Other value-added projects can involve a more direct relationship with payers, such as the pregnancy test results reporting program at TriCore, Michel suggests. “I have always advocated that local labs would be well served to develop strong personal relationships with health insurer medical directors in their communities, as well as with the largest employers who design the benefit plans, because these are places where a lab professional can help a decision-maker understand the right test for the moment and the kind of downstream clinical actions that should be triggered by ordering the right test.”
“You still have to run a traditional ‘1.0’ laboratory and deliver customary lab services,” Michel cautions, “because it’s the data your lab produces that Laboratory 2.0 is going to use and combine with other clinical data sets to add value.” Where value will be derived is in labs’ processing the data from their lab results to create information, then distilling that to create actionable intelligence.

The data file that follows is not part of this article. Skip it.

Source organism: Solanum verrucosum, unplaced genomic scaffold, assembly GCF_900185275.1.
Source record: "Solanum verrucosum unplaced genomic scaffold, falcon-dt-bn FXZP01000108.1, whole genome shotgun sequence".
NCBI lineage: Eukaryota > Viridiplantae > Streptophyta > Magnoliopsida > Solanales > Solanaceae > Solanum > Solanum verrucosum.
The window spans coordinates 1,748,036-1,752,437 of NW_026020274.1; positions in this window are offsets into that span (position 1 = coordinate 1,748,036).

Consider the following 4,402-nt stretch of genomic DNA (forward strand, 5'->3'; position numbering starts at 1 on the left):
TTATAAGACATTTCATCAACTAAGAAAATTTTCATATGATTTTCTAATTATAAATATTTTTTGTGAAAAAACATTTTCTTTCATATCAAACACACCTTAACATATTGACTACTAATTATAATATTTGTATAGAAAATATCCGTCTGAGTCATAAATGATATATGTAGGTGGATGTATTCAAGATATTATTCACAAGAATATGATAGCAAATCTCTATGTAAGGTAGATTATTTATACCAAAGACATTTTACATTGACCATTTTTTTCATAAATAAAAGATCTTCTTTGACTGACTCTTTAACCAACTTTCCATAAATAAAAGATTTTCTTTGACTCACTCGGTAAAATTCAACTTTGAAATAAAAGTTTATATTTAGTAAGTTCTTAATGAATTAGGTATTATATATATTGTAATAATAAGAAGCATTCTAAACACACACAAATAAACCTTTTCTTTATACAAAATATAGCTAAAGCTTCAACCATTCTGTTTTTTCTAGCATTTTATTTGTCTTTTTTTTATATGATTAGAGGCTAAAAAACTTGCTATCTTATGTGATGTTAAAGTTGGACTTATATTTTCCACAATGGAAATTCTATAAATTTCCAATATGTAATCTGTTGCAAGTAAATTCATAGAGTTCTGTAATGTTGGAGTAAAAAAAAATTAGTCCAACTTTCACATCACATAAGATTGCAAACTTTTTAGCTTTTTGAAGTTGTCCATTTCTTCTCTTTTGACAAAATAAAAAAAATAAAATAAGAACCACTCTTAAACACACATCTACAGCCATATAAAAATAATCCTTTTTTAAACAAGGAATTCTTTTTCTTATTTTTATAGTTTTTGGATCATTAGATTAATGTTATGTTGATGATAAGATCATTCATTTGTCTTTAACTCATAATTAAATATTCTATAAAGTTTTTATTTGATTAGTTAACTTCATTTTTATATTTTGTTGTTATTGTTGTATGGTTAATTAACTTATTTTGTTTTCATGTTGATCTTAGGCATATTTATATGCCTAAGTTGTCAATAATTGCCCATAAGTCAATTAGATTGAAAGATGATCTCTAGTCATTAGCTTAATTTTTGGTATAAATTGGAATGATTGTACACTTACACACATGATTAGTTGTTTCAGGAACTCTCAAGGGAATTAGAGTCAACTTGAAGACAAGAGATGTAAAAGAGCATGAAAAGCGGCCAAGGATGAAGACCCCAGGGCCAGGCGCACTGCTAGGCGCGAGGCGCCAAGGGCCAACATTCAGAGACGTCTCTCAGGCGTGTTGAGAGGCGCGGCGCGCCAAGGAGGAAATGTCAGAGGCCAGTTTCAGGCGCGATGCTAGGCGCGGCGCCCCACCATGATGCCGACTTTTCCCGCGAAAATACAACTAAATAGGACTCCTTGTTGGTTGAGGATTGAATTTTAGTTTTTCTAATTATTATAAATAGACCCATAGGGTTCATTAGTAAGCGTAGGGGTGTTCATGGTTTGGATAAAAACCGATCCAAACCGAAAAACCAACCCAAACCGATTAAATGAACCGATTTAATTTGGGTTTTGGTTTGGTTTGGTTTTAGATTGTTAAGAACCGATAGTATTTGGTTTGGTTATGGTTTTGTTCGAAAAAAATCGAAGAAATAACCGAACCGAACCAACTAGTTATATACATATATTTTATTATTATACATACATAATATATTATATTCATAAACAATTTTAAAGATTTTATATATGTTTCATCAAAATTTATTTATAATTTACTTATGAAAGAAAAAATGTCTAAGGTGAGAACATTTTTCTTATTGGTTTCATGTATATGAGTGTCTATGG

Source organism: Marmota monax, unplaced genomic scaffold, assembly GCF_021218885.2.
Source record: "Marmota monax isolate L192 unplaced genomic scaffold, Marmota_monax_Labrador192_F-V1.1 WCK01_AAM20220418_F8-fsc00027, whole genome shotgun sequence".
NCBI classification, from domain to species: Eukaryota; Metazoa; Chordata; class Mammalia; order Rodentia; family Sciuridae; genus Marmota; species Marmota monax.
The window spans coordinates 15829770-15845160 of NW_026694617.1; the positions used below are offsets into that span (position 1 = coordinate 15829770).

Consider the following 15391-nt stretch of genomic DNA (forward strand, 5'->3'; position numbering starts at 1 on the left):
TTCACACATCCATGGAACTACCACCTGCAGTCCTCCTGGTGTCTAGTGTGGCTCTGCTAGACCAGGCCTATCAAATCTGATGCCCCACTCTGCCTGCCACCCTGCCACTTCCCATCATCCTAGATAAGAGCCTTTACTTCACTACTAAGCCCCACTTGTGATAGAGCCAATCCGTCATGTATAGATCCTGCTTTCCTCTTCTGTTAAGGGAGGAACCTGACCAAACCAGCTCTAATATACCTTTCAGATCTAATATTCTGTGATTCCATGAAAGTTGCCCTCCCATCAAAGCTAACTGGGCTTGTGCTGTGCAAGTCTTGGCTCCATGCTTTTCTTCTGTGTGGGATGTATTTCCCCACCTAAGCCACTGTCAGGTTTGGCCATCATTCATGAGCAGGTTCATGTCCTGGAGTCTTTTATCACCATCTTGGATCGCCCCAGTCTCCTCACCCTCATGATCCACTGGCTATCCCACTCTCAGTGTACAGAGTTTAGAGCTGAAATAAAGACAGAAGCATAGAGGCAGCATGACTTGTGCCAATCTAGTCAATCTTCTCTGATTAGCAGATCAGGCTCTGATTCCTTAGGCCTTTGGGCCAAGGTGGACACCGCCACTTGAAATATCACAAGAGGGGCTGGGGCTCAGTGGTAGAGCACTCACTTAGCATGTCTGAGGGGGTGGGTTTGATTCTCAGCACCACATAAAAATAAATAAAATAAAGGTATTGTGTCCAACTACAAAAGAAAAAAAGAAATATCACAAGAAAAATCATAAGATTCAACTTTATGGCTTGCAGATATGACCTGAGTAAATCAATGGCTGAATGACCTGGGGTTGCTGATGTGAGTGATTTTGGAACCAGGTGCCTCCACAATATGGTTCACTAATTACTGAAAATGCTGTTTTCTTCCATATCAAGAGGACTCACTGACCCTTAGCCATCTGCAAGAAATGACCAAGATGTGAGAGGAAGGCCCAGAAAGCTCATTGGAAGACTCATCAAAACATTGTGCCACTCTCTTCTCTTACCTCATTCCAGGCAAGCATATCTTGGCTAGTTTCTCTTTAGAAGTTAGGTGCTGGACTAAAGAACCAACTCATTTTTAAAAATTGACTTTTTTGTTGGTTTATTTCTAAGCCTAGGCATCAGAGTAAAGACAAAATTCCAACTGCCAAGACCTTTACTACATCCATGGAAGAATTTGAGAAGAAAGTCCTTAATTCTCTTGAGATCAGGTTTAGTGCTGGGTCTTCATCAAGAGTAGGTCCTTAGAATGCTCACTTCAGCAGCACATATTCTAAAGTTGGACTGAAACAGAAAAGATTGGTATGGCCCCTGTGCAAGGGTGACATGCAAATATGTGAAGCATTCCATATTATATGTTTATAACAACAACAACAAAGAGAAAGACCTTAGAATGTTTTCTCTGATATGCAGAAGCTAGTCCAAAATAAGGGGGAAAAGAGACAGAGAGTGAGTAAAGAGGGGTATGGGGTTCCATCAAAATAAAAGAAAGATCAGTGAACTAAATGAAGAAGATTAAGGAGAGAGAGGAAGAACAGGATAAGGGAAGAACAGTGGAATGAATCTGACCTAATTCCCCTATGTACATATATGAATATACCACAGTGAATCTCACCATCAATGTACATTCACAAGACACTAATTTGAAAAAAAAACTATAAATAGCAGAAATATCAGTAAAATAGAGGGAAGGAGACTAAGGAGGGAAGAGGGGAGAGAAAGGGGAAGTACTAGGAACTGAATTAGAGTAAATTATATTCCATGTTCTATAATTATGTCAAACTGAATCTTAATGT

The stakes of embracing value-based paradigms are high, but they depend on the markets where health care systems are located, Dr. Crawford says. “The transition from fee-for-service to value-based health care varies, and if you are in a market well served by fee for service and you’re a preferred provider in that market, the imperatives are potentially less than in a market where there’s more high-risk-based payment. It’s only recently that an increased emphasis has been put on the programmatic leadership for value-based care that labs can provide.” But he believes labs now need to catch up. Even though his market in New York is transitioning more slowly than others, “I feel a high sense of urgency to be creating these value statements while we have time.”